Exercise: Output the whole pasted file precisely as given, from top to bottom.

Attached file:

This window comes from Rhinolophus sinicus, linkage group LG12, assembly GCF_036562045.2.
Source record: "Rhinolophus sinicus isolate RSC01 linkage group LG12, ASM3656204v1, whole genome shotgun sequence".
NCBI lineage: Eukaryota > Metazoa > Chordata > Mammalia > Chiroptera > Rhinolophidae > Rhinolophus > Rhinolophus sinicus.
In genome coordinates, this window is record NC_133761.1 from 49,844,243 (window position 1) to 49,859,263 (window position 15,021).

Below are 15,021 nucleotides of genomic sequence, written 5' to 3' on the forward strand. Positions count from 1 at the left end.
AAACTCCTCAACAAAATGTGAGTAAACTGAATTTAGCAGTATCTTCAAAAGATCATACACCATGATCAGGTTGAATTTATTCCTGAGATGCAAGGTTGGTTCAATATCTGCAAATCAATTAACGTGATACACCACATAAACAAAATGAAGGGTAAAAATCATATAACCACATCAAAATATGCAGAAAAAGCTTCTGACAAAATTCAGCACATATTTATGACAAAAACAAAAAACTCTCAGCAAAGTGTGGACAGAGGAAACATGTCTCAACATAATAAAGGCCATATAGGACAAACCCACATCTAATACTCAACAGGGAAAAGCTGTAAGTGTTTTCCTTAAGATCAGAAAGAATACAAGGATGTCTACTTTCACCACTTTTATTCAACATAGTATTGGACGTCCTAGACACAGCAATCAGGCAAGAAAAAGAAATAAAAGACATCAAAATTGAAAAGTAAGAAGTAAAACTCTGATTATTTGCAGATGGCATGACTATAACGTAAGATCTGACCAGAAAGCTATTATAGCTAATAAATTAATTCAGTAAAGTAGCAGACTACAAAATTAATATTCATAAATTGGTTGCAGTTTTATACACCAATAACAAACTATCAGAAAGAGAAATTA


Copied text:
This window comes from Rhinolophus sinicus, linkage group LG12, assembly GCF_036562045.2.
Source record: "Rhinolophus sinicus isolate RSC01 linkage group LG12, ASM3656204v1, whole genome shotgun sequence".
NCBI lineage: Eukaryota > Metazoa > Chordata > Mammalia > Chiroptera > Rhinolophidae > Rhinolophus > Rhinolophus sinicus.
In genome coordinates, this window is record NC_133761.1 from 49,844,243 (window position 1) to 49,859,263 (window position 15,021).

Below are 15,021 nucleotides of genomic sequence, written 5' to 3' on the forward strand. Positions count from 1 at the left end.
AAACTCCTCAACAAAATGTGAGTAAACTGAATTTAGCAGTATCTTCAAAAGATCATACACCATGATCAGGTTGAATTTATTCCTGAGATGCAAGGTTGGTTCAATATCTGCAAATCAATTAACGTGATACACCACATAAACAAAATGAAGGGTAAAAATCATATAACCACATCAAAATATGCAGAAAAAGCTTCTGACAAAATTCAGCACATATTTATGACAAAAACAAAAAACTCTCAGCAAAGTGTGGACAGAGGAAACATGTCTCAACATAATAAAGGCCATATAGGACAAACCCACATCTAATACTCAACAGGGAAAAGCTGTAAGTGTTTTCCTTAAGATCAGAAAGAATACAAGGATGTCTACTTTCACCACTTTTATTCAACATAGTATTGGACGTCCTAGACACAGCAATCAGGCAAGAAAAAGAAATAAAAGACATCAAAATTGAAAAGTAAGAAGTAAAACTCTGATTATTTGCAGATGGCATGACTATAACGTAAGATCTGACCAGAAAGCTATTATAGCTAATAAATTAATTCAGTAAAGTAGCAGACTACAAAATTAATATTCATAAATTGGTTGCAGTTTTATACACCAATAACAAACTATCAGAAAGAGAAATTA